Coagulation factor II, thrombin
The F2 gene provides instructions for making a protein called prothrombin (also called coagulation factor II). Coagulation factors are a group of related proteins that are essential for normal blood clotting (hemostasis). After an injury, clots protect the body by sealing off damaged blood vessels and preventing further blood loss.
Prothrombin is made chiefly by cells in the liver. The protein circulates in the bloodstream in an inactive form until an injury occurs that damages blood vessels. In response to injury, prothrombin is converted to its active form, thrombin. Thrombin then converts a protein called fibrinogen into fibrin, the primary protein that makes up blood clots.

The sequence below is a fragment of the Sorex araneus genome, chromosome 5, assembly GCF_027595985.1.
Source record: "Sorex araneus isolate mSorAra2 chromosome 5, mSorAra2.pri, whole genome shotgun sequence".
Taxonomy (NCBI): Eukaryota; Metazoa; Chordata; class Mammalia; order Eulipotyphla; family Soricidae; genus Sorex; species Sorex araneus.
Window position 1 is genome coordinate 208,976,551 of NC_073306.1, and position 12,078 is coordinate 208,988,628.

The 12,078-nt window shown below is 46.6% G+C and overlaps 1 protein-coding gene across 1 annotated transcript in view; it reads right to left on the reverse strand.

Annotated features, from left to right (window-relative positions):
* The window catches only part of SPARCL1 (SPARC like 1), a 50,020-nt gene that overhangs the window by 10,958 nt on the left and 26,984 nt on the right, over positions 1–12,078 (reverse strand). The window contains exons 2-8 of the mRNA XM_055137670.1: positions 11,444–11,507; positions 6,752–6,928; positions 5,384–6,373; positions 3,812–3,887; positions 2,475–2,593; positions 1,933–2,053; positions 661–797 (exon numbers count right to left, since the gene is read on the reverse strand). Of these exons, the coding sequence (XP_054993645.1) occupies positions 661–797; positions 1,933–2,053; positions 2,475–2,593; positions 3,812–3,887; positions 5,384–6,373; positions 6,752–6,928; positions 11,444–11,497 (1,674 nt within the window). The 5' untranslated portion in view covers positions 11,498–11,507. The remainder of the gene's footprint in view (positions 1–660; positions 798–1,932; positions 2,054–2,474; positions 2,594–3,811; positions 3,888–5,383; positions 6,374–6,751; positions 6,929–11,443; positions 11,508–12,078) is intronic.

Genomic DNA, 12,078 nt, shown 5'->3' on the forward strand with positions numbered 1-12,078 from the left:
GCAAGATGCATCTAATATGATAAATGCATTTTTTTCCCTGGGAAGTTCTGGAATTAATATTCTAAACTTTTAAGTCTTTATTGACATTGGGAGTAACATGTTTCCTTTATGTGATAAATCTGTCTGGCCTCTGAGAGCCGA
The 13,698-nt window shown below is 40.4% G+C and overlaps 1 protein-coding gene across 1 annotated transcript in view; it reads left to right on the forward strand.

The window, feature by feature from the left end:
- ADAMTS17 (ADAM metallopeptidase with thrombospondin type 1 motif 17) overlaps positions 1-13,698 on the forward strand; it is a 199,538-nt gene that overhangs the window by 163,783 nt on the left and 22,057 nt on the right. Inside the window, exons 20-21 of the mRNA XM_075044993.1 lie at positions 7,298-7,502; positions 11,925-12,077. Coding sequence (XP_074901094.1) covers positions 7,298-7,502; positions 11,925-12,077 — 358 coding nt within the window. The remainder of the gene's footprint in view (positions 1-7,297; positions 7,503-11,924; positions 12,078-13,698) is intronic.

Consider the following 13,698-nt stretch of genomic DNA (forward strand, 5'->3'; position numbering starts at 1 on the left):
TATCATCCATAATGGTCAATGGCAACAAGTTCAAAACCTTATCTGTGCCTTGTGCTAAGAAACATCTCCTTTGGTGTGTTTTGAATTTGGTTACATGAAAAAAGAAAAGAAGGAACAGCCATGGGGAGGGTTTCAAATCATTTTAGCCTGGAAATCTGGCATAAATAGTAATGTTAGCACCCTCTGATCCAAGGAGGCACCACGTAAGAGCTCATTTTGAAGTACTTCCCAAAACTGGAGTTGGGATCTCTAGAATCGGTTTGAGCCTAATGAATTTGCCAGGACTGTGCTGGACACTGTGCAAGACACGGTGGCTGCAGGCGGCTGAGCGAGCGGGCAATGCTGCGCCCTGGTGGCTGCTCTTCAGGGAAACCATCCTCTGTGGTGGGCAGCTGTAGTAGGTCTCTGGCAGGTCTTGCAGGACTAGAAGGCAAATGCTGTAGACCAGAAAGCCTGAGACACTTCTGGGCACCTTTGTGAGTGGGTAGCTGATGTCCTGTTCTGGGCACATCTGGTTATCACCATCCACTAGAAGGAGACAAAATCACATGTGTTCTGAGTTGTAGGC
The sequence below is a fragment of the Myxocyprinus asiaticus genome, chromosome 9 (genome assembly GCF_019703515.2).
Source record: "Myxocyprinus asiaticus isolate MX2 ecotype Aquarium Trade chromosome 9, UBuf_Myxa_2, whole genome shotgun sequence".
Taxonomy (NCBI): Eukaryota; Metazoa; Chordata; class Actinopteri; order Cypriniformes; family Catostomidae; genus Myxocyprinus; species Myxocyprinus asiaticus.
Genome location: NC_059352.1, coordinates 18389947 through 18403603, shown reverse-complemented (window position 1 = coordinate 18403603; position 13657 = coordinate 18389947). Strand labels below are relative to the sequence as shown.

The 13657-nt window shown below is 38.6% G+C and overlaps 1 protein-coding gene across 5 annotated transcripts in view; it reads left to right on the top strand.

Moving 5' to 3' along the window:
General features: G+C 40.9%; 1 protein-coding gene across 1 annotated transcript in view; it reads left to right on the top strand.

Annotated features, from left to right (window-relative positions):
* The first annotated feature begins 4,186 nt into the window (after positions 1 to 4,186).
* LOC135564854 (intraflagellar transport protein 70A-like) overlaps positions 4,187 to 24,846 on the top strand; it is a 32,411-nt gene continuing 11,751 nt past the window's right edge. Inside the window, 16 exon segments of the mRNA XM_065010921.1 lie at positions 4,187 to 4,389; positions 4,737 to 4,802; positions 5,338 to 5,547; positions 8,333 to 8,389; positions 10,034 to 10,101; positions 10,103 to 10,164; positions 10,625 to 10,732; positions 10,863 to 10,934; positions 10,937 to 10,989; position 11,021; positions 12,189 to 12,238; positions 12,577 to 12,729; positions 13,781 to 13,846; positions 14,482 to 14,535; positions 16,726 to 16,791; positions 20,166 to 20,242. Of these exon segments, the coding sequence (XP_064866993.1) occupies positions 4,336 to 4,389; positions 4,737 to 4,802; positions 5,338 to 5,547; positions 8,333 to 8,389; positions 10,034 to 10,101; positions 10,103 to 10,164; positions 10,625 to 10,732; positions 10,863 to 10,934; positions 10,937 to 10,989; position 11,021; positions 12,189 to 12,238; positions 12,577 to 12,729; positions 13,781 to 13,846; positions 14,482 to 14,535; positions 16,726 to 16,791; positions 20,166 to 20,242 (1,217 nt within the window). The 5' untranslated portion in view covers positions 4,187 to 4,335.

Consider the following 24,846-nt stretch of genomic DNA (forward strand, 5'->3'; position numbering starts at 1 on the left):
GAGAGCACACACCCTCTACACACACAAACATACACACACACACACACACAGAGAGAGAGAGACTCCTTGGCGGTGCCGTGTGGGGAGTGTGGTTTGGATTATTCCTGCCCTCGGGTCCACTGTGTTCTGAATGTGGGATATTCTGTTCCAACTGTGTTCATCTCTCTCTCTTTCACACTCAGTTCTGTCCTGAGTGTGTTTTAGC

Thrombin is also thought to be involved in cell growth and division (proliferation), tissue repair, and the formation of new blood vessels (angiogenesis).
More than 50 mutations in the F2 gene have been found to cause prothrombin deficiency. Most of these mutations change one protein building block (amino acid) in prothrombin. Some mutations drastically reduce the activity of prothrombin and can lead to severe bleeding episodes. Other mutations allow for a moderate amount of activity of prothrombin, typically causing mild bleeding episodes. None of the mutations identified eliminate prothrombin function. Researchers believe that people cannot live with a complete absence of prothrombin.
The mutation that causes most cases of prothrombin thrombophilia changes one DNA building block (nucleotide) in the F2 gene. Specifically, it replaces the nucleotide guanine with the nucleotide adenine at position 20210 (written G20210A or 20210G>A). This mutation, which occurs in a region of the gene called the 3' untranslated region, causes the gene to be overactive and leads to the production of too much prothrombin. An abundance of prothrombin leads to more thrombin, which promotes the formation of blood clots.
Blood Coagulation Factor II
coagulation factor II
coagulation factor II (thrombin)